Cushwa in Rome
Peter R. D'Agostino Grants to Support Conference Presenters | October Panel Discusses American Jesuits and the World
The Cushwa Center’s initiatives in Rome continue apace. The center received more than fifty proposals for papers for its June conference in Rome, “North Atlantic Catholic Communities in Rome, 1622–1939,” and offered a record seven Peter R. D’Agostino Research Travel Grants to support presenters and their visits to Roman archives.
Notre Dame Press is entering the last phase of publication for Matteo Binasco’s Roman Sources for the History of American Catholicism, 1763–1939.
Meanwhile, on October 19, 2016, at Notre Dame’s Rome Global Gateway, the center held a panel discussion on John T. McGreevy’s American Jesuits and the World: How an Embattled Religious Order Made Modern Catholicism Global (Princeton University Press, 2016). Three Rome-based scholars offered commentary on the book.
Rev. Mark Lewis, S.J., director of the Thomas More Center for the Study of Catholic Thought & Culture at Rockhurst University, welcomed the book as a major contribution to the history of Catholicism, and highlighted the prominent role played by the American Jesuits in establishing and developing a unique educational system in the United States. Francesca Cantù, Professor of Latin American history at the University of Roma Tre, emphasized that McGreevy’s book stood to augment not only the existing historiography of the Jesuits, but also that of global history more broadly. In particular, she said, McGreevy’s analysis shed new light on the order’s capacity to develop a networking system that allowed for a constant, transcontinental flow of personnel, books, and ideas. Cantù also stressed the book’s groundbreaking perspective on the “global” vocation of the Jesuits as a key feature of the order’s growth and evolution over the centuries. Rev. Roberto Regoli, professor of ecclesiastical history at the Pontifical Gregorian University, praised the book’s profound analysis, particularly with respect to American Jesuits’ confrontation with modernism from the late 19th century to the first decades of the 20th century.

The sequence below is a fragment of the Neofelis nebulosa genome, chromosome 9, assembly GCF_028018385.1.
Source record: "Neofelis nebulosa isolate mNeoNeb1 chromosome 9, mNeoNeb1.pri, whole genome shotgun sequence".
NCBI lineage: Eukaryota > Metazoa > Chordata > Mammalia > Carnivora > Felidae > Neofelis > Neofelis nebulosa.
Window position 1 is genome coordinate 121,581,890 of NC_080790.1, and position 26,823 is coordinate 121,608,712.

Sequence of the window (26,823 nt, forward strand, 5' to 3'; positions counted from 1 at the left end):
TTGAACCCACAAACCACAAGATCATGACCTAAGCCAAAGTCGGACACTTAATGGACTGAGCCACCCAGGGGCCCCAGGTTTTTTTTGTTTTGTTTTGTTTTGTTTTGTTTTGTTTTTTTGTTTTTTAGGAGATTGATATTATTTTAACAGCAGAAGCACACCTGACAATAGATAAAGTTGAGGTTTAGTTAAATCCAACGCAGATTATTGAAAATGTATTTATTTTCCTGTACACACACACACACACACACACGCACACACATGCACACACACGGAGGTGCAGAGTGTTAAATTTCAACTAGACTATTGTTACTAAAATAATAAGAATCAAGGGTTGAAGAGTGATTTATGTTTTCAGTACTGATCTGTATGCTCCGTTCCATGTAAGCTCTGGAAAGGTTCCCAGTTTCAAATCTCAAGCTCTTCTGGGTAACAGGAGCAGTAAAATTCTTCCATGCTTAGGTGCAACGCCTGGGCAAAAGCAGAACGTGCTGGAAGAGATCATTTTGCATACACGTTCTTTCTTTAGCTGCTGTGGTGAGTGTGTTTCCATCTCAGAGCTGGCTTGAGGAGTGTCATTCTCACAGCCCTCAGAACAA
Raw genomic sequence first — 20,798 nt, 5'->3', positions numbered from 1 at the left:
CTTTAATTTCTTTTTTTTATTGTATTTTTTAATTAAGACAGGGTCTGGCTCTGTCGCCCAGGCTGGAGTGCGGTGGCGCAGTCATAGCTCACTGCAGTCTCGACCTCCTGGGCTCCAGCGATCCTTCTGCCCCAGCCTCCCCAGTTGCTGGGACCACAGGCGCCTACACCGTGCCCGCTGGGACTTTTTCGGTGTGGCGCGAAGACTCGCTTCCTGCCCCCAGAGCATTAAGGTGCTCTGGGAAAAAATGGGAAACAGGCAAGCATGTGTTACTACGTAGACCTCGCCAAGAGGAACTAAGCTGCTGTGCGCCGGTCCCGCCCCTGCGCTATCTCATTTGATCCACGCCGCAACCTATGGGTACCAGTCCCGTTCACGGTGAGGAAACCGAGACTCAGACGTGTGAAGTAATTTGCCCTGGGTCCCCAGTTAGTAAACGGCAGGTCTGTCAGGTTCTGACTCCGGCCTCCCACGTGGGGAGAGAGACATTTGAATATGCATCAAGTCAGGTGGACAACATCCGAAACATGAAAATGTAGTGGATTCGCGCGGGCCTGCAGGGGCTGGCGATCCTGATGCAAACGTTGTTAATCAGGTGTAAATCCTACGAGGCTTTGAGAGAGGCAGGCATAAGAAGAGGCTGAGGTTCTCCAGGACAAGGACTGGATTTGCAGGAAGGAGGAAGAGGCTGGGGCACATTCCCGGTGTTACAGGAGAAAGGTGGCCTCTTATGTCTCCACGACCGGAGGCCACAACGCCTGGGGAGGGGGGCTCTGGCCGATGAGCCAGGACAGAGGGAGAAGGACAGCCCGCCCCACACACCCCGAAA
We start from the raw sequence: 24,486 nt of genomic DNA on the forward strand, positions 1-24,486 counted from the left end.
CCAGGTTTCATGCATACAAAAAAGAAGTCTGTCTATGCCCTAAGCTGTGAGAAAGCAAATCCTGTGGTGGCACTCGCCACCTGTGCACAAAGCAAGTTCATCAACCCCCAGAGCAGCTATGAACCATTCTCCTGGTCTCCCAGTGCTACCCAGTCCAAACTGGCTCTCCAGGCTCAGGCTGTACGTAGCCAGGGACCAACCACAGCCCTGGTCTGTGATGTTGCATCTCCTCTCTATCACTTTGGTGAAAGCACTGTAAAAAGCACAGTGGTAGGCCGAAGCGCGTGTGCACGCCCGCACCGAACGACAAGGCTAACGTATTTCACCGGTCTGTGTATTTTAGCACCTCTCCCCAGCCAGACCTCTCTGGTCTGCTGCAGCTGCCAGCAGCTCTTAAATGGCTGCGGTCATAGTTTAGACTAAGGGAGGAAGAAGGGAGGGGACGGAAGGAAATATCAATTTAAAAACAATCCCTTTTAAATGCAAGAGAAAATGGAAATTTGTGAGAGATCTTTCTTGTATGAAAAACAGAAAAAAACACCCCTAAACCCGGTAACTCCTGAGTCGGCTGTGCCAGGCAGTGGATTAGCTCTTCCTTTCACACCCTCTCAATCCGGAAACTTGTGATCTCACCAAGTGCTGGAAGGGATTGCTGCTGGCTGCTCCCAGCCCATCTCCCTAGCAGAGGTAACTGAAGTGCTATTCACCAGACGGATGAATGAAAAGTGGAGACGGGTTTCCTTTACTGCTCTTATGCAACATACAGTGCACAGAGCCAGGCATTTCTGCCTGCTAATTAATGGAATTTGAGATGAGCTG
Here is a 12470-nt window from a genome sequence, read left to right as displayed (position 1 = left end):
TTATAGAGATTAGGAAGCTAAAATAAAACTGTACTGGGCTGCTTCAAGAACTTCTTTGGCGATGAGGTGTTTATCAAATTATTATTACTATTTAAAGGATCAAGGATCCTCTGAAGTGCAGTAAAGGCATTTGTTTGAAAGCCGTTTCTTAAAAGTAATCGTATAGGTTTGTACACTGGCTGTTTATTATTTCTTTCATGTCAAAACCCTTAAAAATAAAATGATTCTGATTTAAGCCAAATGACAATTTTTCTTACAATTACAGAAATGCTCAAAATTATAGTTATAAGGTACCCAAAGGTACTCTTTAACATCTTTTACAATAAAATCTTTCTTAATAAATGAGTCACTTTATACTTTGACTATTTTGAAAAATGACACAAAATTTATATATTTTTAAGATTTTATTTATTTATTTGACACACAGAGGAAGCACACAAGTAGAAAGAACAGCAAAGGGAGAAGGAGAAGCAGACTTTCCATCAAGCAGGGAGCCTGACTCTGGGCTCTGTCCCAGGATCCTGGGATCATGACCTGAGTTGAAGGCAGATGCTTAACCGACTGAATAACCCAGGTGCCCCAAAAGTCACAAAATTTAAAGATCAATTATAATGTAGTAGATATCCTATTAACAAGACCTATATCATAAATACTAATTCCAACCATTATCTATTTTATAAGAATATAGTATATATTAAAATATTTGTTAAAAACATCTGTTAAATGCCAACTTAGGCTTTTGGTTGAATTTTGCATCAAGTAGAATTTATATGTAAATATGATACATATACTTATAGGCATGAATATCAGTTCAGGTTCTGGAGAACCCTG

McGreevy, the I.A. O’Shaughnessy Dean of the College of Arts and Letters and professor of history at Notre Dame, responded that he hoped this book would furnish a better understanding of Jesuit activities in the United States and the broader world during the dramatic period following the Society’s suppression in 1773. Studying the Jesuit order, he said, provided a challenging yet stimulating avenue to investigate broader issues of globalization in matters cultural, political, and social. McGreevy also hoped that his book would help to foster more research in Roman archives, and thus strengthen the global dimension of American Catholic historiography.
Image Caption: Luca Codignola, Cushwa’s senior fellow in Rome (far right), asks a question of panelists (left to right) John T. McGreevy; Rev. Mark Lewis, S.J.; Francesca Cantù; and Rev. Roberto Regoli.